Wednesday, 26 December 2007


None of my local pubs open on Boxing Day. And I can't be arsed to go into town. Nothing for it but to get on with some work.

This morning I expanded my article on the history of Swedish beer. Admittedly using stuff from blog posts. But that's the point of the blog; encouraging me to gather material.

I've really neglected the Whitbread gravity book these last weeks. I managed to knock off four more pages after lunch (the remains of yesterday's duck). I've gone back to the draught beers. Bass and Charrington, two names that go together like disaster and waiting to happen. For most of the period covered, they were still separate concerns.

Here goes then. First the period of WW II.

Nothing that exciting there. They do seem to have kept their Bitter at a reasonable strength for most of the war.

Now for the immediate postwar years.

Most noteworthy here is a rare spotting of Burton (another of my many beer-themed obsessions). Considering later (by the time I started drinking in the early 1970's) IPA was their main product, it doesn't turn up a great deal in these records. In contrast to Whitbread, Charrington's IPA was stronger than their PA.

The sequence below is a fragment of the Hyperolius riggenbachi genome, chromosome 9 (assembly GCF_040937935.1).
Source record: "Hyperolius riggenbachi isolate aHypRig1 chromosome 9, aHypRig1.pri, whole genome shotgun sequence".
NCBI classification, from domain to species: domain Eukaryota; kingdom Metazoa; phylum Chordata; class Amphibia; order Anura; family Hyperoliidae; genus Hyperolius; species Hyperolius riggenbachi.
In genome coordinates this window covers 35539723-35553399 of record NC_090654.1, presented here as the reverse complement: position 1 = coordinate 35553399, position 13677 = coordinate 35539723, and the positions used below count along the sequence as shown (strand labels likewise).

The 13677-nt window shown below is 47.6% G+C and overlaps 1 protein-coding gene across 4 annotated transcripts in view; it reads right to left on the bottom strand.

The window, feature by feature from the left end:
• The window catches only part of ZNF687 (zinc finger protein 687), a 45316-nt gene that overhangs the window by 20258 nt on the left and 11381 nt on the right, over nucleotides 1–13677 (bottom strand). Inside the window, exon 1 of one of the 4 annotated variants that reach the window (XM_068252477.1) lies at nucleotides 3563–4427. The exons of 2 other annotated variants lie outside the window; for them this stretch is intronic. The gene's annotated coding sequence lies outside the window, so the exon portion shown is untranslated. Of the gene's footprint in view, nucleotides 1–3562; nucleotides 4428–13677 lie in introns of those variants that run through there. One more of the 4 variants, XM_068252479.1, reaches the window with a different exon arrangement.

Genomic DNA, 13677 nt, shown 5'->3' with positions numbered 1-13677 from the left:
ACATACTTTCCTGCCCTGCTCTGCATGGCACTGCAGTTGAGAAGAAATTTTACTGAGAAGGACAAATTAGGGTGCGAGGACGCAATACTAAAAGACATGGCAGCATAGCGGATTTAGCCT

Finally, here's the mid-1950's onwards.

The appearance of weak, expensive keg beers, like Toby Keg. A real high point in British brewing.


Stonch said...

I was running through Maryelbone today and passed an absolutely lovely Charrington's pub. I say pub, but it seems to be an office or private residence now. Great ceramic work. The name escapes me. Looking at Googlemaps and retracing my steps, I think it was on Grafton Way. It was certainly very close to the BT Tower.

Ron Pattinson said...

Running - were the police chasing you?

I remember a Charrington's pub with excellent tiles just a round the back of Mile End tube station. What the hell was it called?

Remind me to dig out my history of Charrington's. I seem to remember some intersting comments about immigration.

Alan said...

The odd Canadian connection to Charrington is that license to brew the brand Toby was traded for the one for Carling Black Label way back when, keeping UK a wash in bad beer while three guys (surely couldn't be more) over here in Ontario still lap up the residual benefits of our side of the deal.

Stonch said...

Ron, Most people come out of Christmas with indigestion and a hangover. I have a minor sports injury...

I loathe sitting around the house so much I did an inordinate amount of running these last few days